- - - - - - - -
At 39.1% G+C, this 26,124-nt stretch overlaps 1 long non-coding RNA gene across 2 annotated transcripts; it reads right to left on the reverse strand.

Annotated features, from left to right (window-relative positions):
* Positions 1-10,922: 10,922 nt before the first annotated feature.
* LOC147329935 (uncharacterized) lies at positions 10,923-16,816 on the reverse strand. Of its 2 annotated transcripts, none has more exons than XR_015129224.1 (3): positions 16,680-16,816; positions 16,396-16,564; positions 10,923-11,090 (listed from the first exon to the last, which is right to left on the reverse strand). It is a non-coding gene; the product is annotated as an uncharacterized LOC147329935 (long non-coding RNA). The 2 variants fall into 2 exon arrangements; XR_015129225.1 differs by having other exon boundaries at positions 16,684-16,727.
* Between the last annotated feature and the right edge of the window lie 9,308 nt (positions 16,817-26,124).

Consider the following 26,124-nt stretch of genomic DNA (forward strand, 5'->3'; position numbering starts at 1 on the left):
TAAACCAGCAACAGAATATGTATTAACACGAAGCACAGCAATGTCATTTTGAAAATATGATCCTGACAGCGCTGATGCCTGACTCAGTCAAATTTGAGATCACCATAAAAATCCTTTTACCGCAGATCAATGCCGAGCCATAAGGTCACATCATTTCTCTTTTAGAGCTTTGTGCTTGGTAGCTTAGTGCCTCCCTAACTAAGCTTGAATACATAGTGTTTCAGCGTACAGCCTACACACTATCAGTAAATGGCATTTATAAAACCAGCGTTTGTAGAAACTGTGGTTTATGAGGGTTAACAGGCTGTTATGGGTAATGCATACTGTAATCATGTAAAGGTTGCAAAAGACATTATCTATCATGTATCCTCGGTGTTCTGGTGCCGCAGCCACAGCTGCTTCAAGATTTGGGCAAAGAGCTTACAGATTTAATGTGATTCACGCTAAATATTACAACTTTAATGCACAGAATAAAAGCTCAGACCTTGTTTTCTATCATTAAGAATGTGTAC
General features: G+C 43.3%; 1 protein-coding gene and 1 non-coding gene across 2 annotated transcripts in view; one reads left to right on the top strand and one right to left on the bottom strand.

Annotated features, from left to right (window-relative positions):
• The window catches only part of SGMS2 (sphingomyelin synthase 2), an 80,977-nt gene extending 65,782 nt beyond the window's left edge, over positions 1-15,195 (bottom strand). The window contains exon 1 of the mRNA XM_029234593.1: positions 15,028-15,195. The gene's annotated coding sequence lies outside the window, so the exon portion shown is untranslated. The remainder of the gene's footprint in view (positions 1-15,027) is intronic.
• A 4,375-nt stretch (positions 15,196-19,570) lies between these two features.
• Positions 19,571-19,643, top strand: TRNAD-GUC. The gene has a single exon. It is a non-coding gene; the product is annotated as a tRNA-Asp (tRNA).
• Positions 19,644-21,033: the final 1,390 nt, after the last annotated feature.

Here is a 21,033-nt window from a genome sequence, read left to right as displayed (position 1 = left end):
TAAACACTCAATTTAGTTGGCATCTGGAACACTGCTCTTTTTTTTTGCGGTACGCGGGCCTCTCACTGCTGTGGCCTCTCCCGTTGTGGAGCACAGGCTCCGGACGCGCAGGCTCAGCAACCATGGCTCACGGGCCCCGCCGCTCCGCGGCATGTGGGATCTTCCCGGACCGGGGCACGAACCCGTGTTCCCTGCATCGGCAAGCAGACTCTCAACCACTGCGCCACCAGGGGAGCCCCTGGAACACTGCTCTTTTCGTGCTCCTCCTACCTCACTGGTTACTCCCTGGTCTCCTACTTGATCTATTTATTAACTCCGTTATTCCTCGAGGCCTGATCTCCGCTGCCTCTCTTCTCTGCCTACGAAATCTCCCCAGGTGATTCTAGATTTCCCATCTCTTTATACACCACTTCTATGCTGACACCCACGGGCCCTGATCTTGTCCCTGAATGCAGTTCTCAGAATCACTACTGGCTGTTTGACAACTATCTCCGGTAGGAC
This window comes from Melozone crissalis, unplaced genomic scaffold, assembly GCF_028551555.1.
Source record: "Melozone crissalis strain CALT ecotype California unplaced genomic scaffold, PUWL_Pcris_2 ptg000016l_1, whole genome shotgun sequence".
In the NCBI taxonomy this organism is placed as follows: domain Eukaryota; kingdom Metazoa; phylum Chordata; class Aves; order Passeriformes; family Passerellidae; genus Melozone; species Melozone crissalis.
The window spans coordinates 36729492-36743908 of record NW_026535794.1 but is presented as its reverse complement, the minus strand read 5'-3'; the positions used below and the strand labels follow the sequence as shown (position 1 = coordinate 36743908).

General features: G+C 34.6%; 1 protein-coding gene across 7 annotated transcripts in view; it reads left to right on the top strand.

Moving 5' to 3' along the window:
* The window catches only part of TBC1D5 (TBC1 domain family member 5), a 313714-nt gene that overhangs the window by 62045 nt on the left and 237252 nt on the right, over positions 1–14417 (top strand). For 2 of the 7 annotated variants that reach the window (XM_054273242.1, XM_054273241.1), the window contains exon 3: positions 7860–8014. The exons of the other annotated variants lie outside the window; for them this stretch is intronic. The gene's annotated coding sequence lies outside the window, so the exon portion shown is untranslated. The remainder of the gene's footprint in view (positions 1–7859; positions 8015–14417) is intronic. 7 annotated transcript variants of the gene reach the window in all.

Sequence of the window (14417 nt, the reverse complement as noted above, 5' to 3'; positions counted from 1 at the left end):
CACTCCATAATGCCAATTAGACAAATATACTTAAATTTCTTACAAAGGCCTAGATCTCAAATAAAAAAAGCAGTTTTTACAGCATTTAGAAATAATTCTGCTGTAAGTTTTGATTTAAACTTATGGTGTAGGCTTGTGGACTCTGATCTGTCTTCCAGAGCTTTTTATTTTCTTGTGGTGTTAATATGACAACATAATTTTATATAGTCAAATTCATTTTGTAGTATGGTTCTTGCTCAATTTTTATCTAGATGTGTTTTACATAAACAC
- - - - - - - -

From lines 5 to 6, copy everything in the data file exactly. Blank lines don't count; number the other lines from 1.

* Between the last annotated feature and the right edge of the window lie 9,308 nt (positions 16,817-26,124).

Consider the following 26,124-nt stretch of genomic DNA (forward strand, 5'->3'; position numbering starts at 1 on the left):